The Justitia Institute examines the effects of smuggling on the likelihood of detention; reports 80% decrease in odds of detention for smuggled undocumented migrants when compared to undocumented migrants who cross the border alone
In the prelude to the presidential election, legislators continue to debate appropriate measures for border security. Under the Obama administration the Customs and Border Patrol budget reached an all-time high in 2010 with more than 10 billion dollars allocated for enforcement. Today, The Justitia Institute revealed findings from its report analyzing the effects of smuggling on the likelihood of detention for undocumented migrant border crossers.
"Smuggling and the Likelihood of Detention: An Exploratory Study of Undocumented Migrants in Northern Virginia" is the first study to collect individual level data from undocumented migrants in Northern Virginia on their methods of border crossing.
Key findings of the report include:
90% of undocumented migrants use a smuggler to enter the United States.
The average cost of a smuggler for undocumented migrants in Northern Virginia is $6,000.
The odds/risk of detention by border security is 80.5% less for undocumented migrants who used a smuggler, compared to undocumented migrants who crossed alone.
The report aims to raise discussion on whether smuggled undocumented migrants are more likely to evade detection at the border than undocumented migrants who cross individually. This hypothesis was premised on the belief that tightened U.S. borders have increased the likelihood of detection and detention for individual undocumented migrants; thus, resulting in migrants relying more heavily on human smugglers in hopes of evading detection by border agents. Estimates indicate that current border patrol practices may not be as successful as once thought. The results of this preliminary research suggest that smuggled undocumented migrants may be more likely to evade border control, and as such more research is needed to better gauge the effectiveness of border security techniques.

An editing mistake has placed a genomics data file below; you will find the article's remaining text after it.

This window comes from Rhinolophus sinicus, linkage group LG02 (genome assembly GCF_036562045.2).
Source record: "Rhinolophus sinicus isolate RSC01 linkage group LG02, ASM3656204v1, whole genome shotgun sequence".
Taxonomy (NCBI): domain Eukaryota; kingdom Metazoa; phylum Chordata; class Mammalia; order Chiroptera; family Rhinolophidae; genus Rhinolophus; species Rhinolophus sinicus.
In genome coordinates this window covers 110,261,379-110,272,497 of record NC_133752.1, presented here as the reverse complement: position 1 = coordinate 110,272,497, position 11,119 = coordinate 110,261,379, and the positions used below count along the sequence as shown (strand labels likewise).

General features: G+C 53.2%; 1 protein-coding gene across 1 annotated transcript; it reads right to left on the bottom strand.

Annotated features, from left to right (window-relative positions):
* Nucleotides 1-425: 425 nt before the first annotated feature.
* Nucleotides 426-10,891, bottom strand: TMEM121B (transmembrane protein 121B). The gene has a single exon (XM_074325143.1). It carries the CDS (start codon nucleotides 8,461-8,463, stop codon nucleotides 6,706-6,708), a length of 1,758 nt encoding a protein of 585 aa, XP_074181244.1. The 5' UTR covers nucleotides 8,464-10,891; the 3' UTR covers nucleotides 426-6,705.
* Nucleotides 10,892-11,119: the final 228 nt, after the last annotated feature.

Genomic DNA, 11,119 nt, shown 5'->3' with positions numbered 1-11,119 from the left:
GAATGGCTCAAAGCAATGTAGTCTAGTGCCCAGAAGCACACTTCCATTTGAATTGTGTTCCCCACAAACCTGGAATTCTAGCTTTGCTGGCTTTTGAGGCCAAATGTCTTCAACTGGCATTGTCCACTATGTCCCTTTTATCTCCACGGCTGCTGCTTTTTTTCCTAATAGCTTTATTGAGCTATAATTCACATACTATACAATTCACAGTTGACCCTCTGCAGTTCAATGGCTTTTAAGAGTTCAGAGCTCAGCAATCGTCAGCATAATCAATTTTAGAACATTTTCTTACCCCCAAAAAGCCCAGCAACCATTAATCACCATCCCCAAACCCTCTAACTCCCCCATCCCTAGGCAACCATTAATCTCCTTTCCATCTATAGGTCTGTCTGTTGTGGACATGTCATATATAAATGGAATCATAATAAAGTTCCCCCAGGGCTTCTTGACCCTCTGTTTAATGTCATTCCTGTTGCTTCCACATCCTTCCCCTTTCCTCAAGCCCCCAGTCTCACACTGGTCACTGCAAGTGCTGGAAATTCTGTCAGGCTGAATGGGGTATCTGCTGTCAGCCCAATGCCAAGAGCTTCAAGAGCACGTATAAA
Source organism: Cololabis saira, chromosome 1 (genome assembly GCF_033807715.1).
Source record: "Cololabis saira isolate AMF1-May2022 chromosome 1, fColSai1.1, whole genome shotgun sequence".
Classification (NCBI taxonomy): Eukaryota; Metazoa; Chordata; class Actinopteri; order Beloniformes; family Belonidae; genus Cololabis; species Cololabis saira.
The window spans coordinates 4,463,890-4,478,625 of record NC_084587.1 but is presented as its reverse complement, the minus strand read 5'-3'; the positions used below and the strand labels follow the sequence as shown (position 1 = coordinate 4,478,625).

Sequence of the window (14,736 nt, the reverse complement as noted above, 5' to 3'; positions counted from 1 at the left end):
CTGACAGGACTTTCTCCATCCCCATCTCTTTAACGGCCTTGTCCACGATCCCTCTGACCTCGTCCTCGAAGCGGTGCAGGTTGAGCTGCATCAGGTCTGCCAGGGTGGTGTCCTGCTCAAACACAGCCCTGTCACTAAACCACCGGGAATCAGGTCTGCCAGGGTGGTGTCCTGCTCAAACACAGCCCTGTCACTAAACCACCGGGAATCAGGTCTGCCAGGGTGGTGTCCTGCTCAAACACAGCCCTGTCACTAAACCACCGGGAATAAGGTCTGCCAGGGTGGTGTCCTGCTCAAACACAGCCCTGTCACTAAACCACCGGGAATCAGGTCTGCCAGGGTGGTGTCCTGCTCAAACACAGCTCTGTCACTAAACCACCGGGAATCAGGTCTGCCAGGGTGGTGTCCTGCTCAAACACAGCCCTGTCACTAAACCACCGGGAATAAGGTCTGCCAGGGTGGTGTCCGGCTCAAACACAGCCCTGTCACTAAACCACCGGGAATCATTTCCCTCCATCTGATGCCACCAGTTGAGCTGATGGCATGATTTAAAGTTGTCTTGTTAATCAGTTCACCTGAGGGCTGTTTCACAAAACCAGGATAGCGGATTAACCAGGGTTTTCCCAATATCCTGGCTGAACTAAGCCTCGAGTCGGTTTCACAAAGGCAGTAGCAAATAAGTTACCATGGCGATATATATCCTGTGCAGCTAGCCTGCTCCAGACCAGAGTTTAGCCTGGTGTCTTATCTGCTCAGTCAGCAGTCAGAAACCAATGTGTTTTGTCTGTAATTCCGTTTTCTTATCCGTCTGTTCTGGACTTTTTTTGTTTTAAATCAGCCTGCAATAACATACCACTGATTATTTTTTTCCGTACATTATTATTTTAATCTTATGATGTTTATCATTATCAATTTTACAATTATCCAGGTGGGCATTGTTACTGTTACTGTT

"Although 40% of the unauthorized foreign national population entered the United States on a valid visa and overstayed that visa, current immigration enforcement practices are disproportionately focused on securing our southern border with Mexico," said Dr. Kimberly Mehlman-Orozco, Executive Director of The Justitia Institute. "Given this substantial fiscal and departmental investment, it is important to assess the success of current border enforcement practices. Additional research is needed to evaluate the solvency of our current border security efforts and appraise the underlying push and pull factors of undocumented migration."
The full report is available online, under publications, at: www.justitiainstitute.org
A more complete version of this study is currently under review by the multi-disciplinary peer-reviewed journal, Criminal Justice Policy Review. As a follow up to this study, The Justitia Institute is soliciting partners needed to conduct research on U.S. border security and the displacement of migration or diffusion of deterrence.